Universities and Foreign Students


Students from abroad are welcome at Costa Rica's many universities. There are four public universities and nine listings for private institutions. The largest school is the University of Costa Rica (ucr), with about 35,000 students, located in San Pedro, on San Jose's northeastern edge. Tuition for Tico students is about $70 a semester; foreign students are charged considerably more, with rates available on request. The other large school is Universidad Nacional. It has about 13,000 students and has several campuses scattered about the country, as does UCR

Most satellite campuses are rather basic, with instruction geared to Ticos who can't afford to take time off from work to study in the San Jose area.

Most classes are held in the evening and offer studies in computers or bookkeeping or preparatory classes for entering a full university setting. I doubt that many gringos could benefit from attending one of these schools.

Private universities offer programs ranging from MBAs to degrees in theology, tropical agriculture, and conservation. Most accept and welcome foreign students, charging tuition of about $100 per class and $5,600 for an MBA degree. (See the list of Costa Rica's public and private universities on page 22 1.)

Exchange Student Option If you're convinced that you'd like to relocate in Costa Rica but just aren't ready for it right now, an interesting idea is to send your offspring here for a school term as an exchange student or maybe just for a summer vacation class. This gives the youth a head start in learning the language as well as a great cultural experience. And, you will have an interpreter when you do decide to make the move. You can contact the lberoamerican Cultural Exchange Program and inquire about their various exchange-student programs in Costa Rica. The address is 13920 Ninety-third Avenue NE, Kirkland, WA 98034 phone (206) 821-1463, fax (206) 821- 1849.

Christen Kemp, a Spanish and International Business major at the University of Tennessee-Knoxville, tells of her experience as an exchange student in a Costa Rican university where she studied Spanish under ISEP (International Student Exchange Program) for a year. The Universidad Nacional is one of few schools offering an optional fee-paid ISEP Spanish program outside the United States and is designed to provide study opportunities beyond those offered typically only through reciprocal exchange.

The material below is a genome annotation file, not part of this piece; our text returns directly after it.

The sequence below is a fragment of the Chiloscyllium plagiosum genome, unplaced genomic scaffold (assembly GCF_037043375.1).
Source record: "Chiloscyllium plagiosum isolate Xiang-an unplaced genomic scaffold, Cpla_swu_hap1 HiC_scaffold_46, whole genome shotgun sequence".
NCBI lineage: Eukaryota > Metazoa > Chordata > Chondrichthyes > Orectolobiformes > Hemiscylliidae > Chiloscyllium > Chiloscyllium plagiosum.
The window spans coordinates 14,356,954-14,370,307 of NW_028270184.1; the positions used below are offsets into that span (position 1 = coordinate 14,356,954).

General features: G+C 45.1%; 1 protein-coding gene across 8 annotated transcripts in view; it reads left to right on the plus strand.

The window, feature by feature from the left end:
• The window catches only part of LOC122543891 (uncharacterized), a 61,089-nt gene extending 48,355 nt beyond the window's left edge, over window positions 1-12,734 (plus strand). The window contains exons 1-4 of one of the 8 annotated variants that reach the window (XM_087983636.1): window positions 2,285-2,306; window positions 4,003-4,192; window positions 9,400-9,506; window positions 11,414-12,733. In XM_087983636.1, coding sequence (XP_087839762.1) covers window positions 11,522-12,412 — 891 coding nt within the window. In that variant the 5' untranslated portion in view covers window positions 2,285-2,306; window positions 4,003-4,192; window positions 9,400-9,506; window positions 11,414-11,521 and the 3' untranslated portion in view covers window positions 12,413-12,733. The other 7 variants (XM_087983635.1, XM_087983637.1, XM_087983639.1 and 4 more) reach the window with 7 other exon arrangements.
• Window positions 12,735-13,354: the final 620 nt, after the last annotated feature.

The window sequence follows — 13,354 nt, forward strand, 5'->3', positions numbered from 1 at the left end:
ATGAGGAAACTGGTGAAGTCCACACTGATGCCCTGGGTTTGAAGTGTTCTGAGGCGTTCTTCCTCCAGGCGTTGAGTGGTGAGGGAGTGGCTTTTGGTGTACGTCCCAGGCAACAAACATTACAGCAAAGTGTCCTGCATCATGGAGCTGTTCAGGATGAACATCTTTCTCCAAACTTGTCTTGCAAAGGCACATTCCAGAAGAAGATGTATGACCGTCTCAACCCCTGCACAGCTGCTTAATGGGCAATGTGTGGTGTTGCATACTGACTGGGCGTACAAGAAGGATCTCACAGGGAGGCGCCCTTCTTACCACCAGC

Christen says, "I studied at university's campus in Heredia and, though it's not the nicest school in Costa Rica, it was better than I had expected. Some foreign students who studied at other universities claim their schools are better. Apparently Universidad Nacional enrolls many Ticos who can't afford the tuition to attend the better schools. I spoke to one who told me the tuition for a Tico at the school was only about $30 a semester. (I can't help but wonder what happened to the thousands I paid.)

"Technology at this university is not up to U.S. standards. There are only a few computers in the library, and students line up to use them. I found it easier to go to one of the many Internet cafes around town. An hour's Internet connection costs only a dollar. And then there's McDonalds, where you can use the Internet if you buy a Value Meal.

"Registering for classes was quite confusing. They don't use a computer system, so you end up making several trips to classes and the registrar's office. Another big difference is that the teachers are on Tico time. In my first class the teacher was always about forty-five minutes late. The students told me that teachers can be up to an hour late and, unlike the United States, where a class meets for an hour three days a week, at this school a class was held once a week for three to four hours. It's hard to keep focused for that long, but the teachers were actually pretty good. I had an excellent Lit teacher from Chile. You do not buy books for your classes-instead your teacher places a packet of photocopies at a designated copy shop and you go there each week and make copies. They are really cheap, like five colones each.

"Living with a Tico host family is awesome. This was probably the best part of my education in Costa Rica. Being introduced to and actually accepted into a traditional family and being part of their religious holiday celebrations was an unexpected gift.

"There are many advertisements for families looking for students. The exchange program from University of Tennessee paid my family $300 a month. For this I received a nice room, three full meals a day, and all my clothes and linens washed and ironed (sheets, pajamas-everything was ironed!). The family had a maid from Nicaragua whom they paid $ 100 dollars a month to cook and clean five days a week."


Writen by John Howels

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